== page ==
9. The following issues were raised :

'(1) Are the premises required by the landlord bona fide for the purpose of building and rebuilding ?

(2) Has the notice to quit been waived by the plaintiff ?

(3) What relief, if any ?'

10. The tests as to bona fide requirement for building have been settled by the judgment of this Court in Bhulan Singh v. Jnanendra Kumar, : AIR1950Cal74 . The learned Chief Justice in that judgment observed as follows :

'The plaintiff satisfied the learned Judge that he had means to rebuild, that he had made necessary contract to rebuild and that he had every intention of demolishing the premises and erecting premises thereon which would be very much more commodious and would enhance five or six times the rent which he was then receiving from the premises. It appears to me upon the facts that the learned Judge was bound to hold that the premises were bona fide for the purpose of building and rebuilding.'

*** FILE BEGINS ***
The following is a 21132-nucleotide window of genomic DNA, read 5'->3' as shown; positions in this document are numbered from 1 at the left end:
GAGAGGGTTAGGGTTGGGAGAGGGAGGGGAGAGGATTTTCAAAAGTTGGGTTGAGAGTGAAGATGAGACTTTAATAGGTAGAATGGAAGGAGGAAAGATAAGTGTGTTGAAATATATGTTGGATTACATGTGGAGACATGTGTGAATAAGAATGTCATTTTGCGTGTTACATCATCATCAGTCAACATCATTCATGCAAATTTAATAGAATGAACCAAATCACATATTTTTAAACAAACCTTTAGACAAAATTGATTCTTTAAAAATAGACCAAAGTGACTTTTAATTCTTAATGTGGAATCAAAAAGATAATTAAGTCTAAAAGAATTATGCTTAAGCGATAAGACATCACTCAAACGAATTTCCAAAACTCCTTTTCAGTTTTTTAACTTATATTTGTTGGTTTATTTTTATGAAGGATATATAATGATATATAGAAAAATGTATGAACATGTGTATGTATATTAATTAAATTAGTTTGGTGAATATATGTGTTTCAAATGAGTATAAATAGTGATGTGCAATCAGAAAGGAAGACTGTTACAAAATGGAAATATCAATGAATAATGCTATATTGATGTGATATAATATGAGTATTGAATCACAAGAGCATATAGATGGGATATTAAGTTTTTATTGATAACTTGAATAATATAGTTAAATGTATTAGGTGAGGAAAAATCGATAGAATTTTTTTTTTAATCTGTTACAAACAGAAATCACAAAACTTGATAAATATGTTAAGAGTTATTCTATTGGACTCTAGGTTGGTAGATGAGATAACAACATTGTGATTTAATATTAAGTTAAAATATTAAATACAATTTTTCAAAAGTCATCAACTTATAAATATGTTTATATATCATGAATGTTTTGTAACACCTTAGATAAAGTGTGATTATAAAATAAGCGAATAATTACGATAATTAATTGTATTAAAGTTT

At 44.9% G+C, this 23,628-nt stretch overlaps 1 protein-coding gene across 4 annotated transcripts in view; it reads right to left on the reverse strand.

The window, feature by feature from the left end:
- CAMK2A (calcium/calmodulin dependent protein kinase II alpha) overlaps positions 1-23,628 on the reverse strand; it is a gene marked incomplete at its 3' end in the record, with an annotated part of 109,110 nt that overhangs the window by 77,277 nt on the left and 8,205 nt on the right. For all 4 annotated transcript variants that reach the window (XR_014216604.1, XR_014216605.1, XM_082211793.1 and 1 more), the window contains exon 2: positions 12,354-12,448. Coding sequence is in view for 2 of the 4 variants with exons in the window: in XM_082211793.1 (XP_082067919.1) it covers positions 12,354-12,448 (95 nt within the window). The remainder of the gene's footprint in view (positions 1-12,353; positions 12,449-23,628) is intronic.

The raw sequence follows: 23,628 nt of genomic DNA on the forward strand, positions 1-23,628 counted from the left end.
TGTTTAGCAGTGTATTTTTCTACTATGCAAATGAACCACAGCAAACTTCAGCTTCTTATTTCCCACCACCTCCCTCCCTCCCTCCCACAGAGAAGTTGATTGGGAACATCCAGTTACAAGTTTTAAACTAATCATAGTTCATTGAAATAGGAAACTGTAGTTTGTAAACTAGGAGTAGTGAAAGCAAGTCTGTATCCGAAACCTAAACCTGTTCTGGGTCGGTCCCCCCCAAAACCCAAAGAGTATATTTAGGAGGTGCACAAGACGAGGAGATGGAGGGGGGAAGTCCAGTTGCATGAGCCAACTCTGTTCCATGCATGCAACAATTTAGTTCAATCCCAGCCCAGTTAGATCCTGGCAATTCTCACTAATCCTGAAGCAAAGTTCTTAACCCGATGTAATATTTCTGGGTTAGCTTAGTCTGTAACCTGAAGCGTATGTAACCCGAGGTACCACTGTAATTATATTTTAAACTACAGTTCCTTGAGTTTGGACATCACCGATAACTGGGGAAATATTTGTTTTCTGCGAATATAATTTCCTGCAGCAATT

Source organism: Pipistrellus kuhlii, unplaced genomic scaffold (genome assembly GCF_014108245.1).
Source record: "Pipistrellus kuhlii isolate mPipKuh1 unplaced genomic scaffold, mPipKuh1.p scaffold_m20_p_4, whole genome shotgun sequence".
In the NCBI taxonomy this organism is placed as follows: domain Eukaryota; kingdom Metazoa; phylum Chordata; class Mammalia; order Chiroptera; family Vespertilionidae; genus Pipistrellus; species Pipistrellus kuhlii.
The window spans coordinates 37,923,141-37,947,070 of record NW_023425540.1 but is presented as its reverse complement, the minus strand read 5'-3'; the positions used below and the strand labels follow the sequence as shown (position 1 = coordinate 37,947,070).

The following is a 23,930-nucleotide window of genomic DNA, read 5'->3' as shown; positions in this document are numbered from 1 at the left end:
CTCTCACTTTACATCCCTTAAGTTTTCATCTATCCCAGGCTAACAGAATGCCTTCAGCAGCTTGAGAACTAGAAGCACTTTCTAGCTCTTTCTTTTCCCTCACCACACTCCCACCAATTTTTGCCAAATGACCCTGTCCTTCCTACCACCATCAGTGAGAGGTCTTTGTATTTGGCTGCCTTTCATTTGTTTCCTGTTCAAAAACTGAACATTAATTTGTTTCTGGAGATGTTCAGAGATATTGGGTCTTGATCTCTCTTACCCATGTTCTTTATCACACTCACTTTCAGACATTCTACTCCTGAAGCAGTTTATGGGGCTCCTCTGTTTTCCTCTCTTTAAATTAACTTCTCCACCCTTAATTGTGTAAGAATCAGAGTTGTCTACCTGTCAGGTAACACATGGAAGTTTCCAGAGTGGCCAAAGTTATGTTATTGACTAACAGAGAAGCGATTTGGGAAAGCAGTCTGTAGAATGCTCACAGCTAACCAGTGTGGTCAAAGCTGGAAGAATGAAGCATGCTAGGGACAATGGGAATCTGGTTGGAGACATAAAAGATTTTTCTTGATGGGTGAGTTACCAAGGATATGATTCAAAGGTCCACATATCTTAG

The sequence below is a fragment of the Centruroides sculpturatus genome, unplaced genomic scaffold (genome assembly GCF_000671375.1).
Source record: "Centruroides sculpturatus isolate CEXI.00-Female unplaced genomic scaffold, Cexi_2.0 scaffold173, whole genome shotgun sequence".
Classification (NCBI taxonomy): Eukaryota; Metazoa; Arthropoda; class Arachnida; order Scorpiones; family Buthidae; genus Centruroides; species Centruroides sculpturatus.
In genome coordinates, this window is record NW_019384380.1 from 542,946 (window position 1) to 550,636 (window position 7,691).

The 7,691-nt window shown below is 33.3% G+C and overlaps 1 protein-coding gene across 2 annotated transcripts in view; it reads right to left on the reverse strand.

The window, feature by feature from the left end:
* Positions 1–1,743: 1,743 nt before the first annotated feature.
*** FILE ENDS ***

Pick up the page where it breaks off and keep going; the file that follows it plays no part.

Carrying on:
11. I find that in this case each of these tests has been satisfied. (After discussion of the evidence the judgment proceeds:) All this conclusively shows that it is eminently reasonable that the plaintiff should be allowed to rebuild and his desire to do so is bona fide.

12. I do not wish to be understood as saying that in order to be able to claim possession for rebuilding purposes under the Act, the plaintiff must prove that he reasonably requires an increase of income, or that the building would fetch reasonably more after the rebuilding. These questions have not arisen in this case and I say nothing about them.